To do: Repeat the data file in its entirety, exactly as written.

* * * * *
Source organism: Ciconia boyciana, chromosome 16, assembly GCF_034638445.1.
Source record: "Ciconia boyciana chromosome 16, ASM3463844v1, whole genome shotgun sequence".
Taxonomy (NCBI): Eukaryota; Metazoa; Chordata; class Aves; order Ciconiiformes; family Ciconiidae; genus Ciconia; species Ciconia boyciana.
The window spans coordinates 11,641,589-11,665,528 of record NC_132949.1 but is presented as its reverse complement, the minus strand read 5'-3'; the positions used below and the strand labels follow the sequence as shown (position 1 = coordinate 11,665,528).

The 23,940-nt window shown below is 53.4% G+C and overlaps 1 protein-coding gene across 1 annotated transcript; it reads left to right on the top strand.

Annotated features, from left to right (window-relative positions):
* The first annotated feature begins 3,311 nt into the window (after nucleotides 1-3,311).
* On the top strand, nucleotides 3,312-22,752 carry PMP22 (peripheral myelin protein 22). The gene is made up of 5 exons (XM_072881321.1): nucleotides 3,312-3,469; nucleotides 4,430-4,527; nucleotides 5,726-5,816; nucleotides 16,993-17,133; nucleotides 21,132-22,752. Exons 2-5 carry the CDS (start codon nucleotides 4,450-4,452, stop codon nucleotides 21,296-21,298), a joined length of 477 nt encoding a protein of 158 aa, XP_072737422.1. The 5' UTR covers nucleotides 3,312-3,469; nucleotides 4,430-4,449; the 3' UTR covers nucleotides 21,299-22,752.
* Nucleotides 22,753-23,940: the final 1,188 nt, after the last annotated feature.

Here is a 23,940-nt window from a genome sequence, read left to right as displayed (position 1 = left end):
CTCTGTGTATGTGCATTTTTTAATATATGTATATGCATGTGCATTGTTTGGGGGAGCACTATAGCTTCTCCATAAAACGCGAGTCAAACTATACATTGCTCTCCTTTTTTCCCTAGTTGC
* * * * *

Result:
Source organism: Ciconia boyciana, chromosome 16, assembly GCF_034638445.1.
Source record: "Ciconia boyciana chromosome 16, ASM3463844v1, whole genome shotgun sequence".
Taxonomy (NCBI): Eukaryota; Metazoa; Chordata; class Aves; order Ciconiiformes; family Ciconiidae; genus Ciconia; species Ciconia boyciana.
The window spans coordinates 11,641,589-11,665,528 of record NC_132949.1 but is presented as its reverse complement, the minus strand read 5'-3'; the positions used below and the strand labels follow the sequence as shown (position 1 = coordinate 11,665,528).

The 23,940-nt window shown below is 53.4% G+C and overlaps 1 protein-coding gene across 1 annotated transcript; it reads left to right on the top strand.

Annotated features, from left to right (window-relative positions):
* The first annotated feature begins 3,311 nt into the window (after nucleotides 1-3,311).
* On the top strand, nucleotides 3,312-22,752 carry PMP22 (peripheral myelin protein 22). The gene is made up of 5 exons (XM_072881321.1): nucleotides 3,312-3,469; nucleotides 4,430-4,527; nucleotides 5,726-5,816; nucleotides 16,993-17,133; nucleotides 21,132-22,752. Exons 2-5 carry the CDS (start codon nucleotides 4,450-4,452, stop codon nucleotides 21,296-21,298), a joined length of 477 nt encoding a protein of 158 aa, XP_072737422.1. The 5' UTR covers nucleotides 3,312-3,469; nucleotides 4,430-4,449; the 3' UTR covers nucleotides 21,299-22,752.
* Nucleotides 22,753-23,940: the final 1,188 nt, after the last annotated feature.

Here is a 23,940-nt window from a genome sequence, read left to right as displayed (position 1 = left end):
CTCTGTGTATGTGCATTTTTTAATATATGTATATGCATGTGCATTGTTTGGGGGAGCACTATAGCTTCTCCATAAAACGCGAGTCAAACTATACATTGCTCTCCTTTTTTCCCTAGTTGC